How Clark County Public Works improved an overloaded Wash Channel
By Brianna Fries
When one thinks of areas that are prone to flooding, Las Vegas doesn’t normally come to mind. That being said, Las Vegas is very vulnerable to flooding, as its desert environment can rapidly become overloaded with stormwater when the weather does produce a rare bout of rain.
The Las Vegas Wash in Las Vegas, Nevada, is a 12-mile long channel that feeds the area’s excess water into Lake Mead and currently carries up to 200 million gallons of treated wastewater and run off. It normally handles this water well, but in 2012 it was inundated by the region’s heaviest rainfall in 75 years. Within three hours, there was 1.65 inches of rainfall, resulting in the flooding of the golf course that sits at the junction of the Las Vegas and Flamingo washes, the flooding of surrounding homes and businesses, and at least one death.
Immediately, Clark County realized that something had to be done to avoid a repeated incident. The result was Las Vegas Wash Phase 1 Project, an improvement project that not only negated any future flooding issues, but even won the American Public Works Association 2017 Project of the Year award in the Environment category.
After receiving the Notice to proceed on the project in November 2013, Clark County Public Works decided to go with a Construction Manager At Risk (CMAR) approach for the project, getting the contractor onsite to begin working on the project sooner rather than later.
As Mamer explains, “In order to improve the channel, the public golf course within it would need to be reconstructed. By using a CMAR procurement method, the County was able to give the chosen contractor separate ‘early release packages,’ as plans for each of the various scopes of work were available. The first ‘package’ involved the initial grading of the site and the removal of several thousand yards of material to open up the channel. It also included removal of the Sahara Avenue Bridge, which was causing a bottleneck. As the design of the bridge structure and golf course were completed, those portions were subsequently negotiated and awarded to the contractor.”
Using the CMAR method saved both money and time. The result was that the project cost $97 million – a full $3 million under the GMP – and lasted only 751 construction days instead of the originally projected 806 days. More than half of the funding for the project came from the Regional Flood Control District.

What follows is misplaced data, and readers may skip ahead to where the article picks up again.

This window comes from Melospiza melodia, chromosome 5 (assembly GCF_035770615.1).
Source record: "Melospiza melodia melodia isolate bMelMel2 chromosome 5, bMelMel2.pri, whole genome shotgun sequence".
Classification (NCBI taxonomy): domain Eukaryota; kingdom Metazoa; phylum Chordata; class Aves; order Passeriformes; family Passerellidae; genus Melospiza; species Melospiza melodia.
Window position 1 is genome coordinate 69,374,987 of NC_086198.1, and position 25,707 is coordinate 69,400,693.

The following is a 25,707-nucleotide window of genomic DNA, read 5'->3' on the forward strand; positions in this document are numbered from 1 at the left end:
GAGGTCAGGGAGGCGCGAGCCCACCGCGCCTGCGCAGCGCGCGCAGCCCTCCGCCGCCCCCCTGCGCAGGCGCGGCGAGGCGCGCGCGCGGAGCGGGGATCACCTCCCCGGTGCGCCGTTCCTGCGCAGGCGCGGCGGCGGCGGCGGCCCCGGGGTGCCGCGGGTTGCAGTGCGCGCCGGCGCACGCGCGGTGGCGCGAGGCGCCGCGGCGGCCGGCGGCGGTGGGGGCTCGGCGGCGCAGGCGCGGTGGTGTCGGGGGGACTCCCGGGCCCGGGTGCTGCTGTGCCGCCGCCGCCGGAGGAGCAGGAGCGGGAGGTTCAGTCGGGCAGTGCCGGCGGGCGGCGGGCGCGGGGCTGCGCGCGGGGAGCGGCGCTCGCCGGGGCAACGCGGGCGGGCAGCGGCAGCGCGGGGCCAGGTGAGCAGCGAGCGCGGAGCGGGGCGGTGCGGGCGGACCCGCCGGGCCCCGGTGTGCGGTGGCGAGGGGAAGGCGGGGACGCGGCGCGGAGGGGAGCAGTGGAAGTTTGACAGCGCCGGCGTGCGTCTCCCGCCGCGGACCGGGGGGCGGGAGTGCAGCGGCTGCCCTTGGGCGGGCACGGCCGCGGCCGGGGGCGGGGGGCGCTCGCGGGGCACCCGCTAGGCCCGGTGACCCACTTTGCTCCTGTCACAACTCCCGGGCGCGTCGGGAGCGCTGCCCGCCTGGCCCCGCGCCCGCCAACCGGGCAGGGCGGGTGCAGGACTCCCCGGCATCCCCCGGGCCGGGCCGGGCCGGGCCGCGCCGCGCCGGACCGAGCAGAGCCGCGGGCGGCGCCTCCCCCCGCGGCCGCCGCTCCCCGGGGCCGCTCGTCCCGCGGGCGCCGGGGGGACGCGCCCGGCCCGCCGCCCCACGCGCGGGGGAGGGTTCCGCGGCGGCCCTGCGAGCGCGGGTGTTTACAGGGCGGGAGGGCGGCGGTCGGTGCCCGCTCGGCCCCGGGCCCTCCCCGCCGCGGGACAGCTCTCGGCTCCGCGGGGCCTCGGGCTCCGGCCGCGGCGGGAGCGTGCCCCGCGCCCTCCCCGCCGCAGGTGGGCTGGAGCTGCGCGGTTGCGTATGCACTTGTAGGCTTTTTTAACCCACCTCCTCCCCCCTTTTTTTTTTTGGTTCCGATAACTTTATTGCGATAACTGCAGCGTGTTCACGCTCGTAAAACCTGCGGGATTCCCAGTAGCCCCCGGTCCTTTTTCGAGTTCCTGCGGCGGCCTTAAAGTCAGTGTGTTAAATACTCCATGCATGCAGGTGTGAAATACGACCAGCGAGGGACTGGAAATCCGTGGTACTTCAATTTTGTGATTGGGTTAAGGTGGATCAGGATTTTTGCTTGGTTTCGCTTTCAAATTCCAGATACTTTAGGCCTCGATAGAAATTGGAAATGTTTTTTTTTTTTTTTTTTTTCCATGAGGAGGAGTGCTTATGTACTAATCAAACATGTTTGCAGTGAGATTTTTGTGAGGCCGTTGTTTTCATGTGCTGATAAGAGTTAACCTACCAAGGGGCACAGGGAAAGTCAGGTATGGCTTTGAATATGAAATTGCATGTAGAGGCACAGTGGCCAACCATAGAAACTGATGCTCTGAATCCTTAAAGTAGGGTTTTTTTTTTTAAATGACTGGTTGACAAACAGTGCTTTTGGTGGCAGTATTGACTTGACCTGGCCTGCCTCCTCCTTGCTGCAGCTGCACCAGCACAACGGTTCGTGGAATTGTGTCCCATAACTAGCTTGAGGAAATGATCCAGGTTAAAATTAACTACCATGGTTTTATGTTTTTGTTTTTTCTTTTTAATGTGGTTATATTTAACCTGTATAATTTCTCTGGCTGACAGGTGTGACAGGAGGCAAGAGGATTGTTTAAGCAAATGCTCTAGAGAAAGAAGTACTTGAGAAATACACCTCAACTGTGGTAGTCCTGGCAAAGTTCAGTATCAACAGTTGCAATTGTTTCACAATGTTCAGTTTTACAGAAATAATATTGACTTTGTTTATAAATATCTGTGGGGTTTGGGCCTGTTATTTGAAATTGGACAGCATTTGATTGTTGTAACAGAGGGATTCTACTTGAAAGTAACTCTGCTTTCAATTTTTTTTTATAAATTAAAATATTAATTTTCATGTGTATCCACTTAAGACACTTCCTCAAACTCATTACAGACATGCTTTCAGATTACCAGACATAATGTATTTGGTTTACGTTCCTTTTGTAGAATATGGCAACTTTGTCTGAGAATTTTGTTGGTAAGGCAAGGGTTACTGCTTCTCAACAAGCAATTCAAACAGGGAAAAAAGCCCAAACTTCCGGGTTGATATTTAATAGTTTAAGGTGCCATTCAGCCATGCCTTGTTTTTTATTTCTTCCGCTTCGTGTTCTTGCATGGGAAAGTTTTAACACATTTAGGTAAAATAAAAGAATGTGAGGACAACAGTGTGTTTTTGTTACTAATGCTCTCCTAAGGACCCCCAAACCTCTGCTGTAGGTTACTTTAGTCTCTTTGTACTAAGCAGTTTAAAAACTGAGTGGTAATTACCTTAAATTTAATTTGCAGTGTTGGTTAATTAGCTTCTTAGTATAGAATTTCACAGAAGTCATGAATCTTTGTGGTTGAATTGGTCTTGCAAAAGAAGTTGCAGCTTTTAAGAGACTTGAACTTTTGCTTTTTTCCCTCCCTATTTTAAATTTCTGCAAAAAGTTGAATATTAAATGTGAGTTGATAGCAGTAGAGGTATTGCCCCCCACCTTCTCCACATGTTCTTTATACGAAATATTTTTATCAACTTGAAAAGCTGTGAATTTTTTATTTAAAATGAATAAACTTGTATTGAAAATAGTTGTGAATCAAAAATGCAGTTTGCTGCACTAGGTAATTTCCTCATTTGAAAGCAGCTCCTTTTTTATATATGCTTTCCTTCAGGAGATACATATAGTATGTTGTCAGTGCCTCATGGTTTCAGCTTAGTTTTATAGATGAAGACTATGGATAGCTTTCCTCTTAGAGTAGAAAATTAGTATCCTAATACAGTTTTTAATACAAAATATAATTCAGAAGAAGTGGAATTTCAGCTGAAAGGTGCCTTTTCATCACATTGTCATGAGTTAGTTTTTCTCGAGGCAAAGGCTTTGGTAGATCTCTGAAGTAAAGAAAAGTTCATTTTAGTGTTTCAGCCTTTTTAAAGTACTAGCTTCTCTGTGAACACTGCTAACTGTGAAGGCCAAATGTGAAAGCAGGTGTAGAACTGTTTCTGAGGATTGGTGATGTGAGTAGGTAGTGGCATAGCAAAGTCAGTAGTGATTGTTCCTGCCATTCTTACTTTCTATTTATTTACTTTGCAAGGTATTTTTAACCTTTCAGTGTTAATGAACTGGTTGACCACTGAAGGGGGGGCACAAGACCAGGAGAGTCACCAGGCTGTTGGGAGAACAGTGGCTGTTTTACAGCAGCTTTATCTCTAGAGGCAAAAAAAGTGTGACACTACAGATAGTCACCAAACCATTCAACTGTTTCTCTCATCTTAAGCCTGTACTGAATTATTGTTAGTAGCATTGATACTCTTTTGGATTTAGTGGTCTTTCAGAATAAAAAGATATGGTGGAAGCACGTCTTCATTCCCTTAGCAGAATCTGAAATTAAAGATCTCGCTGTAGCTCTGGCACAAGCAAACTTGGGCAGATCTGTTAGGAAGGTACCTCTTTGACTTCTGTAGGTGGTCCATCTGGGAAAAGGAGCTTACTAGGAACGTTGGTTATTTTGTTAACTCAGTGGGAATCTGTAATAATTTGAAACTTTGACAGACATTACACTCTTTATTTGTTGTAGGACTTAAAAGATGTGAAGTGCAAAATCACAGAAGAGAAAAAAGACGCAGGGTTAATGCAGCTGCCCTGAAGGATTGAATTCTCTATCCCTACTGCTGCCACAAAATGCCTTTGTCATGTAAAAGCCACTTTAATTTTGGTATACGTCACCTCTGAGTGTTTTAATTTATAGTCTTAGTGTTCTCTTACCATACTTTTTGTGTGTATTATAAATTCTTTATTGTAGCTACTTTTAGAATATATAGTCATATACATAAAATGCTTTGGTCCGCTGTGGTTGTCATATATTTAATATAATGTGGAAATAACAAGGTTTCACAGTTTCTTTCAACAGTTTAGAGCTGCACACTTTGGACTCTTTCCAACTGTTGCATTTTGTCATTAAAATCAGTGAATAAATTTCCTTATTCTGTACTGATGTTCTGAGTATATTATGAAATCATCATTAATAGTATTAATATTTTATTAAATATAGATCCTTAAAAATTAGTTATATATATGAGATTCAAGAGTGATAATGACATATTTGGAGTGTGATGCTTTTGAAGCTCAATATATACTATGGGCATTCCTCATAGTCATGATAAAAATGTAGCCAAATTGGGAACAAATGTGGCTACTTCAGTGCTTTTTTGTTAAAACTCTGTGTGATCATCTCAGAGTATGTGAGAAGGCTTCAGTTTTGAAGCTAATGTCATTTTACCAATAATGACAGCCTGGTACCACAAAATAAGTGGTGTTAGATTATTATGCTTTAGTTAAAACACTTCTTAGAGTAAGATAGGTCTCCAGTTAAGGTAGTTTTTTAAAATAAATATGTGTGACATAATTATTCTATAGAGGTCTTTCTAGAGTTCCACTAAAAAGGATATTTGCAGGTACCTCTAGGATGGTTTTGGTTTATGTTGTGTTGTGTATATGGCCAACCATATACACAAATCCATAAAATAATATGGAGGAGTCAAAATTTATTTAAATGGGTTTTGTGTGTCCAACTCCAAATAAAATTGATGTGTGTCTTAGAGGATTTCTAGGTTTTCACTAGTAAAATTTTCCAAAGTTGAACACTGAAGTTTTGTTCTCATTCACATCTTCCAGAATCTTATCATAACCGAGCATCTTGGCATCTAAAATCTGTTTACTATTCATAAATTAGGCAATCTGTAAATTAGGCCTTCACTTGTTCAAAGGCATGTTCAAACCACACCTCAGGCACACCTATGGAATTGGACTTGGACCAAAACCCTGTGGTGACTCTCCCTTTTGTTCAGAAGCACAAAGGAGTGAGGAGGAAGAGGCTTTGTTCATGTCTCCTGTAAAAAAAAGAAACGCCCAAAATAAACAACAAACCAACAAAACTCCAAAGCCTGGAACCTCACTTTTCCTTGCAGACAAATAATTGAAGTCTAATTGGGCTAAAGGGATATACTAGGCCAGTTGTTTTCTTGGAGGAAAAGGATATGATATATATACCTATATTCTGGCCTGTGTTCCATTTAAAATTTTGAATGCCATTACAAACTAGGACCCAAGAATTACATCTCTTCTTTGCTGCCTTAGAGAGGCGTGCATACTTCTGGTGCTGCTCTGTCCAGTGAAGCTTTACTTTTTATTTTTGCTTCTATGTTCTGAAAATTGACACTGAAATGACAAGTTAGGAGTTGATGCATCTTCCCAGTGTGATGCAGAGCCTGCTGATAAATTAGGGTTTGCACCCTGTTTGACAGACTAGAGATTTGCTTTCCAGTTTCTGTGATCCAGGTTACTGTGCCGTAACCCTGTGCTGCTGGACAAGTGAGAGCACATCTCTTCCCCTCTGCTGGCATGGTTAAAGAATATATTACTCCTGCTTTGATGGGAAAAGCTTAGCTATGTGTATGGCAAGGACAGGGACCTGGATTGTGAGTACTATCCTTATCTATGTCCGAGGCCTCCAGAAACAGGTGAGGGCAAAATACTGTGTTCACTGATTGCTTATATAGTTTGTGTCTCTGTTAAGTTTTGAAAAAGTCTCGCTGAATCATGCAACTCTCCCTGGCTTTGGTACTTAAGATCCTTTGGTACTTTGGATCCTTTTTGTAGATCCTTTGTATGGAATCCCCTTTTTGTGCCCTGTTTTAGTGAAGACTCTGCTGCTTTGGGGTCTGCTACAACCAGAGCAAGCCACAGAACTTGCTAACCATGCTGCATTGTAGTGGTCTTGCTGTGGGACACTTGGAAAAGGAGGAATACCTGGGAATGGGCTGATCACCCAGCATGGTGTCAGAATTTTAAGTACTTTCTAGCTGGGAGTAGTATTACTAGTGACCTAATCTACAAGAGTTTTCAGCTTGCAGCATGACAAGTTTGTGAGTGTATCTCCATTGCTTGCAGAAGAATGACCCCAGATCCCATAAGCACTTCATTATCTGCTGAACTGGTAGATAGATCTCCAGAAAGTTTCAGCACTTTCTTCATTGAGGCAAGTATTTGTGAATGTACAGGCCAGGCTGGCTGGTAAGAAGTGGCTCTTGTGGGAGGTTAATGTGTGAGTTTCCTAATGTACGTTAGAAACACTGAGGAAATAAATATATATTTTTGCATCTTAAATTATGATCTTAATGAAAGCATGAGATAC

“The primary goal of this project was to protect life and property by increasing the capacity to convey storm flows,” said Michael Mamer, Assistant Manager of Construction for Clark County Public Works. And that was exactly what the Las Vegas Wash Phase 1 Project did. Once the project was completed, gaining Final Acceptance in September 2016, it removed the majority of 1,700 homes from a flood plain area, providing them with physical protection from floodwaters and lowering the flood insurance premiums for the homes as well.
The Las Vegas Wash Phase 1 Project accomplished their goal of protecting life and property along with a lot more, including excavating an area of 450,000 CY; replacing the Sahara Bridge and two other pedestrian bridges; constructing a 20-foot wide concrete low-flow invert; reconstructing and up-sizing sewer mains from 24” to 104”; and reconstructing the existing maintenance facility and clubhouse.
Not only was the sod better equipped to handle reclaimed water, but the golf course’s whole design was improved too. The narrow course was redesigned to include a new fairway orientation and green locations that made the course more playable and enjoyable while decreasing any chance of damage being done to nearby homes.
One additional piece of the puzzle that Clark County Project Works had to deal with was the extra water from the nearby water treatment facility. Since the creation of the treatment plant, the water flow going into the wash had increased so much that the wash itself expanded due to erosion. The project team made sure to take this into account with their plans for the formerly flooded golf course. “In order to make use of the abundant effluent water from the nearby water treatment facility, the project installed a salt tolerant “Seashore Paspalum” sod on top of the Pyramat soil stabilization fabric,” detailed Mamer. “The specially grown sod handles the high salt content of the reclaimed water and requires only an occasional fresh water “flush” to thrive in the desert heat.”
Clark County is still looking forward to more improvement projects in their future, according to Mamer. He added that future projects include “the completion of the last few segments of the 56-mile long Clark County 215 Bruce Woodbury Beltway, multiple arterial roadway projects in the Las Vegas Valley, and a bridge in Laughlin, NV that will cross the Colorado River.”
Brianna Fries is an Assistant Editor for American Infrastructure Magazine. She may be reached at firstname.lastname@example.org